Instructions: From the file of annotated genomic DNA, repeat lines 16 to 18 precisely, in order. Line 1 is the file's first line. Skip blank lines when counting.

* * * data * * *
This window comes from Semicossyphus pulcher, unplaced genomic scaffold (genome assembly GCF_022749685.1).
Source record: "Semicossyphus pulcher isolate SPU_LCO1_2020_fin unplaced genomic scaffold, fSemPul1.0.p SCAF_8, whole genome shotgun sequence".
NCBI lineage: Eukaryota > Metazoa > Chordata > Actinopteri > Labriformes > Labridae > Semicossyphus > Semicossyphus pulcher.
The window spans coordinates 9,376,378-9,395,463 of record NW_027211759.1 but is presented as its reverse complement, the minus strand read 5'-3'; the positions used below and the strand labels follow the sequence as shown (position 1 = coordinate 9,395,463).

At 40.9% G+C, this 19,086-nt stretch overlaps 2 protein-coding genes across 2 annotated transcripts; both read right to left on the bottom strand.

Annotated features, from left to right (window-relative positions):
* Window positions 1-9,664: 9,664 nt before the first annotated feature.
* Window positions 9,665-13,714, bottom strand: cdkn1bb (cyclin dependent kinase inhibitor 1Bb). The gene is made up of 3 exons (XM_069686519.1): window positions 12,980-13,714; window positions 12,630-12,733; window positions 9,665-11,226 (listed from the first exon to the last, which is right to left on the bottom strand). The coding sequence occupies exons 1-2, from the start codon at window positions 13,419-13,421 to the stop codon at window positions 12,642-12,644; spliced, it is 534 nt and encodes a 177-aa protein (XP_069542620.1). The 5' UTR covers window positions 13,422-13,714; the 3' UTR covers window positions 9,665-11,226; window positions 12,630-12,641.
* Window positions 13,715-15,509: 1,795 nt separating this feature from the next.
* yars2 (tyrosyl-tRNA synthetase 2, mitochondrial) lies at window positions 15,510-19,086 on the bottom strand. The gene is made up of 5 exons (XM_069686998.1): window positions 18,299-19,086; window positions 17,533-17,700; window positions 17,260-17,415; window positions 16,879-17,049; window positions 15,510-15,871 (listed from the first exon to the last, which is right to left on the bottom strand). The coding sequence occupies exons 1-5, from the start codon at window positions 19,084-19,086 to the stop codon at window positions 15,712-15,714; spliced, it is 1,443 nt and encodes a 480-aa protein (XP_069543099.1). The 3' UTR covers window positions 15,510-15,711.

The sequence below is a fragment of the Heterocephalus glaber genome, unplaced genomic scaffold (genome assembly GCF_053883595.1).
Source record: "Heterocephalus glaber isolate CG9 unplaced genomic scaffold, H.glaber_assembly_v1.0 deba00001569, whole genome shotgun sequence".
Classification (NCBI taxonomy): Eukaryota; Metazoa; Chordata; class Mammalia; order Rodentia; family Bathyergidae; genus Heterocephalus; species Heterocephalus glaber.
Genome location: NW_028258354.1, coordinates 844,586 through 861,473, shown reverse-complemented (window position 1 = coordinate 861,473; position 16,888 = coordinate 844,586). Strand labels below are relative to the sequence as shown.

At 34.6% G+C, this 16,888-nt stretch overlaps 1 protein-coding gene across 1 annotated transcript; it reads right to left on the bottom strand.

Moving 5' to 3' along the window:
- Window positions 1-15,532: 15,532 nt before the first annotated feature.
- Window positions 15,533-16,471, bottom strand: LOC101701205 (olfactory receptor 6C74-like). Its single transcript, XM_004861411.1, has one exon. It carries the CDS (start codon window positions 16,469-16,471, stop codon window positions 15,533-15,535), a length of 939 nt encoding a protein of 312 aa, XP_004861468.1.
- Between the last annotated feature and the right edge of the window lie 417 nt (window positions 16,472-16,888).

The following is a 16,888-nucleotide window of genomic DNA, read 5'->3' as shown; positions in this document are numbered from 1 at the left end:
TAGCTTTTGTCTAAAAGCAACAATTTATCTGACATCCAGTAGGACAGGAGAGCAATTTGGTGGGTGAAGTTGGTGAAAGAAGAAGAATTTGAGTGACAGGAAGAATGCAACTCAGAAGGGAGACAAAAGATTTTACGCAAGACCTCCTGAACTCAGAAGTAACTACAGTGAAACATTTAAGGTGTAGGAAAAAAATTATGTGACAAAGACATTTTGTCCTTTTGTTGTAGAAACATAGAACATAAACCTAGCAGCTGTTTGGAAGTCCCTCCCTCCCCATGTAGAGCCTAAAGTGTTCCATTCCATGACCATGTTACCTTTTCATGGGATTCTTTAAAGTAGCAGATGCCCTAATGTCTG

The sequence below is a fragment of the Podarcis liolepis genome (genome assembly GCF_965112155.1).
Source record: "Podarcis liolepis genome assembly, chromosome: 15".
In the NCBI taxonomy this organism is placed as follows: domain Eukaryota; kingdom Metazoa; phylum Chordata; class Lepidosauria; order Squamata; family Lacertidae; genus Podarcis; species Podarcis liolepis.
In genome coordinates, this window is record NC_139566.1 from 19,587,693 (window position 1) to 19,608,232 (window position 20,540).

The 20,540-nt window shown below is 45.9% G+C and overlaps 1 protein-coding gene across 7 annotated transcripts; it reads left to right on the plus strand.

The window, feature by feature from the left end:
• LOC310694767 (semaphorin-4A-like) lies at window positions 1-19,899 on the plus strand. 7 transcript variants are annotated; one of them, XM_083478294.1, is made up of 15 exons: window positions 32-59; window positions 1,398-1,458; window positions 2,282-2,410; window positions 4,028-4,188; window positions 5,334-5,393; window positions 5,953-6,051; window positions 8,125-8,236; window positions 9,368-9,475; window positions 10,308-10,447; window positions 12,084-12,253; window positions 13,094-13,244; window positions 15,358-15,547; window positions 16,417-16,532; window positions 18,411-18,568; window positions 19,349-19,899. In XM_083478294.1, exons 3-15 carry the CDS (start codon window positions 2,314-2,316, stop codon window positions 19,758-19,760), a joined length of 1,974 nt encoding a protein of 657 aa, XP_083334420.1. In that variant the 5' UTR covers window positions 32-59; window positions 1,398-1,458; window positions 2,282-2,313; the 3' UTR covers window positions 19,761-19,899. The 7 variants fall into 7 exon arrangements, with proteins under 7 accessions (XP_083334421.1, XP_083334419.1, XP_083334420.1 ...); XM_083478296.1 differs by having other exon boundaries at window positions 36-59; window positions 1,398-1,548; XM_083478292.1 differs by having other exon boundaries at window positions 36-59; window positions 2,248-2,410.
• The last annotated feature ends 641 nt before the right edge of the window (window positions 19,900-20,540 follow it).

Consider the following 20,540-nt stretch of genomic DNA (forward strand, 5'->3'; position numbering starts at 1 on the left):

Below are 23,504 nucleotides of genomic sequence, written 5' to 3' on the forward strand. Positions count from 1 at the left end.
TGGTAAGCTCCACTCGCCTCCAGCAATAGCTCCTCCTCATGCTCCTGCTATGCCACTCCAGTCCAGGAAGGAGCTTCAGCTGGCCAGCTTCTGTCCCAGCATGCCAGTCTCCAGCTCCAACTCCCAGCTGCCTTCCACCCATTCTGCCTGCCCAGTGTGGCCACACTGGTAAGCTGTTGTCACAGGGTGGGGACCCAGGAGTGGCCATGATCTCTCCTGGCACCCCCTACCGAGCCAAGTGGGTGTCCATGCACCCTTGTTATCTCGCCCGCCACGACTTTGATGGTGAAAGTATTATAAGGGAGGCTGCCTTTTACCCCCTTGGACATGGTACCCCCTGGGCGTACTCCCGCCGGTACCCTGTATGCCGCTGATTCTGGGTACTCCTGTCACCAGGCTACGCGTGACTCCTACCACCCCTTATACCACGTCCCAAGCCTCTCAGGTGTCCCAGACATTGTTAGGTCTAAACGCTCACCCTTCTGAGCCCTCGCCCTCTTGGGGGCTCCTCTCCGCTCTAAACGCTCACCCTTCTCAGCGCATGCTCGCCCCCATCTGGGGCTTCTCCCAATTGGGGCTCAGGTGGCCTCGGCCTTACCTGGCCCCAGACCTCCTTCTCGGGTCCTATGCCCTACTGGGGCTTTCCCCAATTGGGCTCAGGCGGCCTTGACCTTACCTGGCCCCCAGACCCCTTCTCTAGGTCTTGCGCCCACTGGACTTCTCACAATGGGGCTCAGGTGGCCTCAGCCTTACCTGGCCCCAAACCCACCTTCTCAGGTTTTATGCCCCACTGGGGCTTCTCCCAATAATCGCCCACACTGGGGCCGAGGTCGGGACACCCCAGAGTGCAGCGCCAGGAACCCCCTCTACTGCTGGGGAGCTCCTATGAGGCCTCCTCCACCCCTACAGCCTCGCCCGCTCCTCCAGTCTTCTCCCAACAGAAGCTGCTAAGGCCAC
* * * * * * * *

Moving 5' to 3' along the window:
- Window positions 1-15,532: 15,532 nt before the first annotated feature.
- Window positions 15,533-16,471, bottom strand: LOC101701205 (olfactory receptor 6C74-like). Its single transcript, XM_004861411.1, has one exon. It carries the CDS (start codon window positions 16,469-16,471, stop codon window positions 15,533-15,535), a length of 939 nt encoding a protein of 312 aa, XP_004861468.1.